Montreal hospital reports 5 people paralyzed after diving into pools, lakes this month

Dr. Éric Piette says people are diving into shallow waters and breaking their necks. He said he thinks the uptick in incidents is connected to COVID-19 deconfinement.

Dr. Éric Piette says people are diving into shallow waters and breaking their necks

Sacré-Coeur Hospital reported five diving-related spinal cord injuries in the month of July. (Ivanoh Demers/Radio-Canada)

In the month of July alone, the trauma centre at Montreal's Sacré-Coeur hospital saw five cases of spinal cord injuries related to diving, three of which occurred in the last week. All five of the people admitted are now quadriplegics.

"These are young people who are diving without knowing the dangers, who hit their heads on the bottom of the pool," said Dr. Éric Piette, head of the trauma team at the regional health authority that oversees Sacré-Coeur hospital.

The hospital is designated as a specialized centre for spinal cord injuries and accepts patients from across Western Quebec.

Piette said with some in-ground pools, "the depth of the pool isn't deep enough, so people just dive in and bump their head on the bottom of the pool and break their neck, literally."

"These lesions are very serious and dangerous, because people end up paralyzed," he said. "It means they have no movement of the legs and partial or no movement of the arms."

Normally, the Quebec Lifesaving Society records about eight incidents like this per year.

According to their data, four out of five of these accidents involve men, aged 18 to 44.

Piette said young people sometimes make poor choices under pressure from their peers, challenging each other to dive or do a backflip.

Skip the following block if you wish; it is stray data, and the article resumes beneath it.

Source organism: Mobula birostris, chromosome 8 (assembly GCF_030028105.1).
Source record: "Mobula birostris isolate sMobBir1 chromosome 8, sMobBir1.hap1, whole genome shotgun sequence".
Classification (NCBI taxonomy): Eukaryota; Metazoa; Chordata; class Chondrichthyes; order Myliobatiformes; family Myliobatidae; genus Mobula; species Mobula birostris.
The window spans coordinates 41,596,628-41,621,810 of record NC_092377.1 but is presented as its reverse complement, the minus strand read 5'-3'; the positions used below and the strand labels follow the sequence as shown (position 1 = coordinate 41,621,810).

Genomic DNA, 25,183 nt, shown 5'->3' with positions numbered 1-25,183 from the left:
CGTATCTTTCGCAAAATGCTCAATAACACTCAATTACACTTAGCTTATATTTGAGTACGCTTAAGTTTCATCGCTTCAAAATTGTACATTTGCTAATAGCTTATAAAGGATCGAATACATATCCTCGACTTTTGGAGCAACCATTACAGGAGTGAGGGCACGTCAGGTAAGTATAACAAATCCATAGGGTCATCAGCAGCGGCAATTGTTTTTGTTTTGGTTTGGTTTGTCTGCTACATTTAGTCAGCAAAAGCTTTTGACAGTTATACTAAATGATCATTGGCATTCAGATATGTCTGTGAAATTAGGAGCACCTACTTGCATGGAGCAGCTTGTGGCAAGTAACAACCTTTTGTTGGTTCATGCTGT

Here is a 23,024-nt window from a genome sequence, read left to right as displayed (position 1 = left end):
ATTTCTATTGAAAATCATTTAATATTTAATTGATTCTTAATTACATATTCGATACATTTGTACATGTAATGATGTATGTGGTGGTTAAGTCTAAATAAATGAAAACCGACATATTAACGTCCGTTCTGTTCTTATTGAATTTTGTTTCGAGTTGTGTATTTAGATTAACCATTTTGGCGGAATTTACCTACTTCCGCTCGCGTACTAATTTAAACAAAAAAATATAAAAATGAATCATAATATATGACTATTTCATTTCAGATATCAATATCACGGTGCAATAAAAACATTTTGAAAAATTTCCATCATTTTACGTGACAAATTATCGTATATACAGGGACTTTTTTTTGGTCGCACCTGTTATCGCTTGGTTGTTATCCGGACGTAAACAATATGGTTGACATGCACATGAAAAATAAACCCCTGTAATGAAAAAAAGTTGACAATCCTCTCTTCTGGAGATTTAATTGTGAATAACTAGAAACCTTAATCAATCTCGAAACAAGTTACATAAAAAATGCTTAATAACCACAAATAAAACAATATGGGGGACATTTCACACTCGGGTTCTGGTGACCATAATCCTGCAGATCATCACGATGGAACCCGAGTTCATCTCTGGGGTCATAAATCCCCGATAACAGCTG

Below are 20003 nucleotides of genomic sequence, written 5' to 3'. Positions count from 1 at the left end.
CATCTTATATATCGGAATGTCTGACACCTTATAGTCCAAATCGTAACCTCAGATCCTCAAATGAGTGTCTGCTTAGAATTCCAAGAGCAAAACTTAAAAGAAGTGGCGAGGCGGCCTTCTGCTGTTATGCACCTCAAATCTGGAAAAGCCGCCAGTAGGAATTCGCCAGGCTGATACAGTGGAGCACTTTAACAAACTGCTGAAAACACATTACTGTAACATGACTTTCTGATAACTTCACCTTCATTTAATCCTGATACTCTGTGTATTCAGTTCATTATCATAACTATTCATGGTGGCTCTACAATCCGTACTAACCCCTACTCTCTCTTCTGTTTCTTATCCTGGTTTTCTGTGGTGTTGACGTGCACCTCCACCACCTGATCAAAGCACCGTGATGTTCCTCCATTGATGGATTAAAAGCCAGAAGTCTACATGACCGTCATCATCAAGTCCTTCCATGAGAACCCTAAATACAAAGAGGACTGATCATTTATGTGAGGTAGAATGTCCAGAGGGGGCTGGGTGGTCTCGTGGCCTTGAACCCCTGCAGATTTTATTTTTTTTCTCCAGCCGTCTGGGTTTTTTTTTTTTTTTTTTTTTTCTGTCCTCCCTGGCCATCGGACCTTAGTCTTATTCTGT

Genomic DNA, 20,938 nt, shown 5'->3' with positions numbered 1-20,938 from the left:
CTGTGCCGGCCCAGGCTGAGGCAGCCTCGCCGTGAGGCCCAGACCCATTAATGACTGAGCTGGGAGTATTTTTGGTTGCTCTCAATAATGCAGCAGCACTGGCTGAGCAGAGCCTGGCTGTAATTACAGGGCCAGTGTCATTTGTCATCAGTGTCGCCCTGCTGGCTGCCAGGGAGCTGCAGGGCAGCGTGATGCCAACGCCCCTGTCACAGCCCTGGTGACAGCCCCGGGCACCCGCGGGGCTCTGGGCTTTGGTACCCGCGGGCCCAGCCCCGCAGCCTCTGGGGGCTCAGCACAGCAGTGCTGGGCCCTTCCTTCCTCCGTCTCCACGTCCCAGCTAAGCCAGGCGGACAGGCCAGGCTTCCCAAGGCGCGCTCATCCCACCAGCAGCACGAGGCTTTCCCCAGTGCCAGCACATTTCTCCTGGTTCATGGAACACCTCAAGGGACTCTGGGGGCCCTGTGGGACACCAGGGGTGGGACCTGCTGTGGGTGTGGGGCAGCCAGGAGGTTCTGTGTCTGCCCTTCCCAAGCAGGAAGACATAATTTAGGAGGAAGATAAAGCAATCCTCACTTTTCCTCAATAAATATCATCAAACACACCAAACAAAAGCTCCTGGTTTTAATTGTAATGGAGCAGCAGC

"Sometimes people are intoxicated and they aren't as careful," said Piette.

The Lifesaving Society recommends that for safe diving, water should be at least 2.75 metres deep over a distance of six metres.

Piette said when it comes to lakes and rivers, it can be hard to spot the dangers through murky water. 

He said before doing any kind of diving, people must make sure they know how deep it is and check for hazards like rocks.

With more people staying in Quebec this summer due to COVID-19 travel restrictions, Piette said the hot weather and the excitement of deconfinement may be factors in the high number of cases.

"With the end of confinement and with everyone staying in Quebec, I guess most people are more around water, lakes boats," he said. 

He said people are "enjoying their liberty outside" but likely not being cautious enough.

"I think, unfortunately, we'll see more [incidents] during this summer compared to last year," he said.

There has also been an increase in drowning deaths in Quebec this summer, with 52 deaths recorded so far — compared to 36 at the same point last year.

With files from Lauren McCallum, Radio-Canada's Simon Coutu